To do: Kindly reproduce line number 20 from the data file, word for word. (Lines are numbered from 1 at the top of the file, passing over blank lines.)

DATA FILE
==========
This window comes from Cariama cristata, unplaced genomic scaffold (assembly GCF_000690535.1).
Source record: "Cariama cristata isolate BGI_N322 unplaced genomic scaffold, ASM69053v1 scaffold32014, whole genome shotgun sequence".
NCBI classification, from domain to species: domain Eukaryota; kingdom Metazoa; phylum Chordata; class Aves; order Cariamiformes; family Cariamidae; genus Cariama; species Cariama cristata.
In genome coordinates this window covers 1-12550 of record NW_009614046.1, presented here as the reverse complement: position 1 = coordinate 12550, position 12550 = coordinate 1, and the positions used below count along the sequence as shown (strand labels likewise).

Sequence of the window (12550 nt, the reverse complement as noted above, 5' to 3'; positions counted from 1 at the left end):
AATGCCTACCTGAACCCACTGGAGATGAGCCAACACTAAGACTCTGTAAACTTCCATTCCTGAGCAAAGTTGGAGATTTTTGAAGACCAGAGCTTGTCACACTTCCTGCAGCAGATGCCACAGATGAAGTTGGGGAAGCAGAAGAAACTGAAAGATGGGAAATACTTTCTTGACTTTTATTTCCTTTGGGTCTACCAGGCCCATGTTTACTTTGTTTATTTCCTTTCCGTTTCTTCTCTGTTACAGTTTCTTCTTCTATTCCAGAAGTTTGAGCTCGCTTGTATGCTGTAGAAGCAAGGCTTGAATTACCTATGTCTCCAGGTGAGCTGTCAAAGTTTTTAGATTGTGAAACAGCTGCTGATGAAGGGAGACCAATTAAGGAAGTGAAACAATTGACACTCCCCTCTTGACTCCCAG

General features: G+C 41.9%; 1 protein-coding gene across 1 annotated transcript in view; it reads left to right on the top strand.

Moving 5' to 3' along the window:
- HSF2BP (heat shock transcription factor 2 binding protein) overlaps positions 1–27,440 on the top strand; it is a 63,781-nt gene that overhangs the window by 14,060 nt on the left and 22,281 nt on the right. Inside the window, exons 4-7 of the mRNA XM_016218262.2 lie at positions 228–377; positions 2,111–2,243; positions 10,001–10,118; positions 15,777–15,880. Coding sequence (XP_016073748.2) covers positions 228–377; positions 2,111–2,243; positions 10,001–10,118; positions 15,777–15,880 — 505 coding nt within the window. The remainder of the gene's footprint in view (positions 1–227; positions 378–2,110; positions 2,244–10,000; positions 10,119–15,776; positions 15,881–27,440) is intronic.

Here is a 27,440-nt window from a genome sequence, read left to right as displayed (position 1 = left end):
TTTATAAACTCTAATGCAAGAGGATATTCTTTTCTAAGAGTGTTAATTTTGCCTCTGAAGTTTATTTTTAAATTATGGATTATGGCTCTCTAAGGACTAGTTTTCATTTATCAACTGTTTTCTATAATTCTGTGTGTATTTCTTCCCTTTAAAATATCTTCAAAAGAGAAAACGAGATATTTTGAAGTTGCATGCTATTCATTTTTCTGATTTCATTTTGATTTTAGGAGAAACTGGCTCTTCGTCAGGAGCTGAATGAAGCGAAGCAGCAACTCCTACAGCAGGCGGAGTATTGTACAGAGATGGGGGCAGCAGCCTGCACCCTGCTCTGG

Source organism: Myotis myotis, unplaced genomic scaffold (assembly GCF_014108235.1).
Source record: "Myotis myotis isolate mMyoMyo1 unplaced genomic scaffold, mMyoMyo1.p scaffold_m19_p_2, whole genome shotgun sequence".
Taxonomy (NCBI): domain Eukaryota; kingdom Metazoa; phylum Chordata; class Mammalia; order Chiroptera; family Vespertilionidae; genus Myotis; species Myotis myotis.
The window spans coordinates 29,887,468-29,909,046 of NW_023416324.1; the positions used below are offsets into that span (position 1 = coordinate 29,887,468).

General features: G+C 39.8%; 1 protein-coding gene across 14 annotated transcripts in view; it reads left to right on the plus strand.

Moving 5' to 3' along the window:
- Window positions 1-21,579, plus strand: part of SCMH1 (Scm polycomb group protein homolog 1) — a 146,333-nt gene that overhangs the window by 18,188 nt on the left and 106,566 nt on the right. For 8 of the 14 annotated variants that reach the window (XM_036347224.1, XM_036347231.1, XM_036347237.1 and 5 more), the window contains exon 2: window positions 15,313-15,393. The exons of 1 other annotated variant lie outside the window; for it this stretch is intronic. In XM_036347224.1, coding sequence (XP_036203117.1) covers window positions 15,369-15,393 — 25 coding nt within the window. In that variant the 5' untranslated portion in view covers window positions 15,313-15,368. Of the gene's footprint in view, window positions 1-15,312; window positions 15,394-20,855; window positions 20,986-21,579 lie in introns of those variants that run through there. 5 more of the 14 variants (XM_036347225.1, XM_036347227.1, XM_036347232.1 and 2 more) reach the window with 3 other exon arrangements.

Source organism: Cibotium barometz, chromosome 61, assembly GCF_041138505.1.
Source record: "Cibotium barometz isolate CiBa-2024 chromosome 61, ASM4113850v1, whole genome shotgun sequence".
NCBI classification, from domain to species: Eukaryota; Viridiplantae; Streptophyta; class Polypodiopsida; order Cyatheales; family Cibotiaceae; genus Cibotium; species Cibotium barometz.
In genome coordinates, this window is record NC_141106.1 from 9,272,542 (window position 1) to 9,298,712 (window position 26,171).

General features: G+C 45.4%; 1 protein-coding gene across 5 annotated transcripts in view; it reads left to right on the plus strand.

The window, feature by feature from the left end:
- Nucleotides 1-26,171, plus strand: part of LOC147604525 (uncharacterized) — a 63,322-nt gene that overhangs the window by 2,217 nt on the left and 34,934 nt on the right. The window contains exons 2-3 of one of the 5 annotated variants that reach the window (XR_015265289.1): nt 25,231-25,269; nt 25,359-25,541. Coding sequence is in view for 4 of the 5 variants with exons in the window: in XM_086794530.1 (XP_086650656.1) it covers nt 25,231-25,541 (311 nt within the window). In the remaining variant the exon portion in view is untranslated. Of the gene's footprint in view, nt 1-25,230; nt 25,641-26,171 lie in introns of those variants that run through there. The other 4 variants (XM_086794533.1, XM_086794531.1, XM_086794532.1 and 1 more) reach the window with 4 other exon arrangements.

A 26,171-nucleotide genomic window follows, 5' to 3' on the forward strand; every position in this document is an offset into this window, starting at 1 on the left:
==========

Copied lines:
Source record: "Cibotium barometz isolate CiBa-2024 chromosome 61, ASM4113850v1, whole genome shotgun sequence".